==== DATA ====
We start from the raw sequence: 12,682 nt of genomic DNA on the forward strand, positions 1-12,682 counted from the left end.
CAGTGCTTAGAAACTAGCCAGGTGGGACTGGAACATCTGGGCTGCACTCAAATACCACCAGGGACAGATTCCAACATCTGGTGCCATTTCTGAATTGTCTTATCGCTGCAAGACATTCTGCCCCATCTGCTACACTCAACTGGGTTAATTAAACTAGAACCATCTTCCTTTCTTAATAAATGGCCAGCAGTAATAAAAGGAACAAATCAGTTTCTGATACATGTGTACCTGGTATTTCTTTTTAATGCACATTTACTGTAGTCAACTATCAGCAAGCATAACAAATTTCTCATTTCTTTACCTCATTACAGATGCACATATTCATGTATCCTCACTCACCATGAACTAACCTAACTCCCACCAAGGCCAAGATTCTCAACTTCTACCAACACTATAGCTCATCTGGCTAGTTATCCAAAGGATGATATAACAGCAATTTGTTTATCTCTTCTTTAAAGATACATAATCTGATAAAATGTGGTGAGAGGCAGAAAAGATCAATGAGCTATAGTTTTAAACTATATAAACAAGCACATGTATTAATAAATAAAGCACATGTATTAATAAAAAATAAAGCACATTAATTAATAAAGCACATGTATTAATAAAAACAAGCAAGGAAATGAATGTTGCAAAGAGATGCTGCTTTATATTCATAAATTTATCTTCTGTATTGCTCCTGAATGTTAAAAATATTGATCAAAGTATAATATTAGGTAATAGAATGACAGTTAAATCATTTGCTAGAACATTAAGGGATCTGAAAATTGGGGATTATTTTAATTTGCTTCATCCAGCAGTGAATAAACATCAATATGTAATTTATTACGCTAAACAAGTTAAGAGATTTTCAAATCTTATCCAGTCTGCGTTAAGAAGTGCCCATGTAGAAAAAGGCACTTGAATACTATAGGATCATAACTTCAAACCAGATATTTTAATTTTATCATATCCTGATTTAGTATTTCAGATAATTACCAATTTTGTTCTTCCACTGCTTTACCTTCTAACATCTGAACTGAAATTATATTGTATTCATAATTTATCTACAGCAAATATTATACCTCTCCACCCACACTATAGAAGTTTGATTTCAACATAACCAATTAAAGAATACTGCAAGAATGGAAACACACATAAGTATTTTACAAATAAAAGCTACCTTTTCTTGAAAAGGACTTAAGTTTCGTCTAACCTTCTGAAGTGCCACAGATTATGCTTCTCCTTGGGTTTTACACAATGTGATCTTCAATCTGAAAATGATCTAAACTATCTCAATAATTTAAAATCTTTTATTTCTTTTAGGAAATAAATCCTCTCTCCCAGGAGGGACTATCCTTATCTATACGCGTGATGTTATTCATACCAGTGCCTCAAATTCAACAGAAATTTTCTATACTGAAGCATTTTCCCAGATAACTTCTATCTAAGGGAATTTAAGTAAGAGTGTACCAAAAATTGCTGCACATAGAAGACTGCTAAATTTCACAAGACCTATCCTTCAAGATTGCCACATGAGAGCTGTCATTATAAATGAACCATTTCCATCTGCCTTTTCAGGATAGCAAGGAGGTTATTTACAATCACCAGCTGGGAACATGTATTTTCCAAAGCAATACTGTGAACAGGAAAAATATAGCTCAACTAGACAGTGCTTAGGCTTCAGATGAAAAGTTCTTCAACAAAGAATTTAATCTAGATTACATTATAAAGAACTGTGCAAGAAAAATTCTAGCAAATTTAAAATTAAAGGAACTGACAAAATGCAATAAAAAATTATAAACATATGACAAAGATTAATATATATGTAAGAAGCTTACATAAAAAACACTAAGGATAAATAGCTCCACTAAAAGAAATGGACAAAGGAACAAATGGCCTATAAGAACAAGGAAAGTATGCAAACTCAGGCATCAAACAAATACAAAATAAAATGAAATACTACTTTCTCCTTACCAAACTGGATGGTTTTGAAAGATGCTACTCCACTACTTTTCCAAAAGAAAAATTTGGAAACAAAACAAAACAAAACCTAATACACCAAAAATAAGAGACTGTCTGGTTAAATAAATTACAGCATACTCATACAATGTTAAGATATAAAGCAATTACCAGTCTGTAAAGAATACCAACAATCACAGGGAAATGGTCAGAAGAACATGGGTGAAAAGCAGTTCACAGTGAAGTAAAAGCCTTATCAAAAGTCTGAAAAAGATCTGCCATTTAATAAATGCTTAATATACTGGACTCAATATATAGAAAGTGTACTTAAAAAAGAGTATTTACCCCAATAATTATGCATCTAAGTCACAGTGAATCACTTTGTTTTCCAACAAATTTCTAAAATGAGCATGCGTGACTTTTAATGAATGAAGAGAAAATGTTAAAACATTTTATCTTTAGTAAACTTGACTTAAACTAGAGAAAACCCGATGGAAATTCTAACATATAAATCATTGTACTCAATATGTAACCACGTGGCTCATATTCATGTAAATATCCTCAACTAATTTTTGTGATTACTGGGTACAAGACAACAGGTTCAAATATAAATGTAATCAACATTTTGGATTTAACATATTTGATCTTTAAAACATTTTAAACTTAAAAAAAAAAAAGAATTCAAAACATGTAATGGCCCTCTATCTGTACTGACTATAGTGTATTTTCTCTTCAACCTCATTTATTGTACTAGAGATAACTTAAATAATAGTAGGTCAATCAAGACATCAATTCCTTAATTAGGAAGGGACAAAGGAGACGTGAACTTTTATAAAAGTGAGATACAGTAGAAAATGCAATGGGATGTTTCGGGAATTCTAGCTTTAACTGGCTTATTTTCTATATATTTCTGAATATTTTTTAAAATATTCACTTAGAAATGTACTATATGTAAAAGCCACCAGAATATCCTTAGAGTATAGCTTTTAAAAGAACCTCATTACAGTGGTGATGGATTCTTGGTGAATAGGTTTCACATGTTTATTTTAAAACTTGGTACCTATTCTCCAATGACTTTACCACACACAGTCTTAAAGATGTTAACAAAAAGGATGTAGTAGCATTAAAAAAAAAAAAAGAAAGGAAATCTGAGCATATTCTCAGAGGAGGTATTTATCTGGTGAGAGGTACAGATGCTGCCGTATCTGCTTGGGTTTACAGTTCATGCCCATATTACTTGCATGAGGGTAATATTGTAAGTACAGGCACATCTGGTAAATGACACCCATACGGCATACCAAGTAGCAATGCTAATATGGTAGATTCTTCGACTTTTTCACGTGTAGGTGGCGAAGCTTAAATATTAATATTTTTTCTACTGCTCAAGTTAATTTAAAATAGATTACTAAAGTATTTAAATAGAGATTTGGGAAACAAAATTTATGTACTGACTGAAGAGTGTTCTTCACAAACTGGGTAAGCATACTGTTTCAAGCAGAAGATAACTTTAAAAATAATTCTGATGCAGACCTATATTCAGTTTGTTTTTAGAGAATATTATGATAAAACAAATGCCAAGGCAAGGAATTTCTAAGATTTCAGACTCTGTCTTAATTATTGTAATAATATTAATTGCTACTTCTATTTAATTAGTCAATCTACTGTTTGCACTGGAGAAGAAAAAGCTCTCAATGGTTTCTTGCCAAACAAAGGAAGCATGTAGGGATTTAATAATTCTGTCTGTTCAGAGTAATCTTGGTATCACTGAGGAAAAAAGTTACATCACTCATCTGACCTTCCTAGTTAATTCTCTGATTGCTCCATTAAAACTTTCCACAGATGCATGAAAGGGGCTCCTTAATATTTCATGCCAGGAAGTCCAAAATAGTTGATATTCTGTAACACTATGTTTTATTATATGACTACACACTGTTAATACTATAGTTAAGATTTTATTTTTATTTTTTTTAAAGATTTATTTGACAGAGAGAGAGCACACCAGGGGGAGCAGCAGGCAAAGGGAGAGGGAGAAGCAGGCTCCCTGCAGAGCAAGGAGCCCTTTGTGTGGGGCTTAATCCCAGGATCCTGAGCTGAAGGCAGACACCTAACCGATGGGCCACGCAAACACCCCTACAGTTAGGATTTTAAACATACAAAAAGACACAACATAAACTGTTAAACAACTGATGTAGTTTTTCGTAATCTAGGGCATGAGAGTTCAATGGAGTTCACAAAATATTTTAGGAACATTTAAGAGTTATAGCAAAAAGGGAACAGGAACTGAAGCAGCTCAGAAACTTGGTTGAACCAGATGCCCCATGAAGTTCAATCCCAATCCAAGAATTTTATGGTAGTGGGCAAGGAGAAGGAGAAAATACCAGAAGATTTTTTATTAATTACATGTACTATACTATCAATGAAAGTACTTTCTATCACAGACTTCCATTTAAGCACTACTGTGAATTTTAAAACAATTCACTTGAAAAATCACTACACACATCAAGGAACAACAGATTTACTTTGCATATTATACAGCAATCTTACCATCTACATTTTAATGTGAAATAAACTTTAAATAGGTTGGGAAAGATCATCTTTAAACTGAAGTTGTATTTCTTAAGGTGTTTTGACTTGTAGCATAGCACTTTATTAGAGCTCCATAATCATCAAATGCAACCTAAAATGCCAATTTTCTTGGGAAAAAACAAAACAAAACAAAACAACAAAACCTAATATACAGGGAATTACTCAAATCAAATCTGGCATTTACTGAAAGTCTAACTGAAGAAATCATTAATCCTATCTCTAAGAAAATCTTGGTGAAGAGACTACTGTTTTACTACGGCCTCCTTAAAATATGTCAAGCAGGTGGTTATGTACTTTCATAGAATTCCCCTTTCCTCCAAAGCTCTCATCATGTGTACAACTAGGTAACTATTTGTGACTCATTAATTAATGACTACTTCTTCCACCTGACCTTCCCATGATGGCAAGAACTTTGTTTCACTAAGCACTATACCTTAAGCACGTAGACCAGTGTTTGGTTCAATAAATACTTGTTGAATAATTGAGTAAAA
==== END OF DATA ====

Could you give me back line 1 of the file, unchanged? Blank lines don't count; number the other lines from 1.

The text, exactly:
We start from the raw sequence: 12,682 nt of genomic DNA on the forward strand, positions 1-12,682 counted from the left end.